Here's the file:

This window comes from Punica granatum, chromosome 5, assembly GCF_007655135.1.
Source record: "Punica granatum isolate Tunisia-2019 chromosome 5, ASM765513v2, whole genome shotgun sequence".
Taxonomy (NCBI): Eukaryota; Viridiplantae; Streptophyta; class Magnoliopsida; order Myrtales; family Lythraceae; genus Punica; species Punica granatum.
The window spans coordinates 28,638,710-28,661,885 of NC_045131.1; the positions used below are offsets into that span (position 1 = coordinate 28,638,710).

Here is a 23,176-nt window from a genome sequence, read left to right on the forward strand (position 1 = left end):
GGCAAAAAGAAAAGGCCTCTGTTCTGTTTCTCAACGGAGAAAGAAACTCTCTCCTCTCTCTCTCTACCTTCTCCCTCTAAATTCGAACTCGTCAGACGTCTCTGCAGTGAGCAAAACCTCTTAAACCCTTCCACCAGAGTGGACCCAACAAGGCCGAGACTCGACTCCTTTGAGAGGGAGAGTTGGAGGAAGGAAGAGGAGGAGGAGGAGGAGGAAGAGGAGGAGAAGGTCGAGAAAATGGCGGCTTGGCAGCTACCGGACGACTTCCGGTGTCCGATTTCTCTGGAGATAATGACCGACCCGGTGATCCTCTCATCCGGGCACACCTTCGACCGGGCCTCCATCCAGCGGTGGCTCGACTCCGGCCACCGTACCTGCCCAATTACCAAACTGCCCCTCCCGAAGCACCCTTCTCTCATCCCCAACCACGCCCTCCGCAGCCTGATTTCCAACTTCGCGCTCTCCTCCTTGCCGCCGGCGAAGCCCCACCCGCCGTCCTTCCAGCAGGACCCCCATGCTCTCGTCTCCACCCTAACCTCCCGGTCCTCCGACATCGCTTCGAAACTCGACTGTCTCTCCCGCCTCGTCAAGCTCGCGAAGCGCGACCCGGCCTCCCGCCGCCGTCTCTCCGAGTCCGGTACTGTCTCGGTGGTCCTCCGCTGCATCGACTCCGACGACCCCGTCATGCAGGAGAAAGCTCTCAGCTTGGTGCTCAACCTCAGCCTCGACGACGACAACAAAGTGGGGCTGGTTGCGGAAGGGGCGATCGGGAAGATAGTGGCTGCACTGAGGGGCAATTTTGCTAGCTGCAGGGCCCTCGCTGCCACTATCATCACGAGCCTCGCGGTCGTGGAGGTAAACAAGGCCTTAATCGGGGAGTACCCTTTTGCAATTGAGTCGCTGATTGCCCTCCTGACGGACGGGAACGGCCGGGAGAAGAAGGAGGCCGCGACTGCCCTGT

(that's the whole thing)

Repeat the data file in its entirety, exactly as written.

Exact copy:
This window comes from Punica granatum, chromosome 5, assembly GCF_007655135.1.
Source record: "Punica granatum isolate Tunisia-2019 chromosome 5, ASM765513v2, whole genome shotgun sequence".
Taxonomy (NCBI): Eukaryota; Viridiplantae; Streptophyta; class Magnoliopsida; order Myrtales; family Lythraceae; genus Punica; species Punica granatum.
The window spans coordinates 28,638,710-28,661,885 of NC_045131.1; the positions used below are offsets into that span (position 1 = coordinate 28,638,710).

Here is a 23,176-nt window from a genome sequence, read left to right on the forward strand (position 1 = left end):
GGCAAAAAGAAAAGGCCTCTGTTCTGTTTCTCAACGGAGAAAGAAACTCTCTCCTCTCTCTCTCTACCTTCTCCCTCTAAATTCGAACTCGTCAGACGTCTCTGCAGTGAGCAAAACCTCTTAAACCCTTCCACCAGAGTGGACCCAACAAGGCCGAGACTCGACTCCTTTGAGAGGGAGAGTTGGAGGAAGGAAGAGGAGGAGGAGGAGGAGGAAGAGGAGGAGAAGGTCGAGAAAATGGCGGCTTGGCAGCTACCGGACGACTTCCGGTGTCCGATTTCTCTGGAGATAATGACCGACCCGGTGATCCTCTCATCCGGGCACACCTTCGACCGGGCCTCCATCCAGCGGTGGCTCGACTCCGGCCACCGTACCTGCCCAATTACCAAACTGCCCCTCCCGAAGCACCCTTCTCTCATCCCCAACCACGCCCTCCGCAGCCTGATTTCCAACTTCGCGCTCTCCTCCTTGCCGCCGGCGAAGCCCCACCCGCCGTCCTTCCAGCAGGACCCCCATGCTCTCGTCTCCACCCTAACCTCCCGGTCCTCCGACATCGCTTCGAAACTCGACTGTCTCTCCCGCCTCGTCAAGCTCGCGAAGCGCGACCCGGCCTCCCGCCGCCGTCTCTCCGAGTCCGGTACTGTCTCGGTGGTCCTCCGCTGCATCGACTCCGACGACCCCGTCATGCAGGAGAAAGCTCTCAGCTTGGTGCTCAACCTCAGCCTCGACGACGACAACAAAGTGGGGCTGGTTGCGGAAGGGGCGATCGGGAAGATAGTGGCTGCACTGAGGGGCAATTTTGCTAGCTGCAGGGCCCTCGCTGCCACTATCATCACGAGCCTCGCGGTCGTGGAGGTAAACAAGGCCTTAATCGGGGAGTACCCTTTTGCAATTGAGTCGCTGATTGCCCTCCTGACGGACGGGAACGGCCGGGAGAAGAAGGAGGCCGCGACTGCCCTGT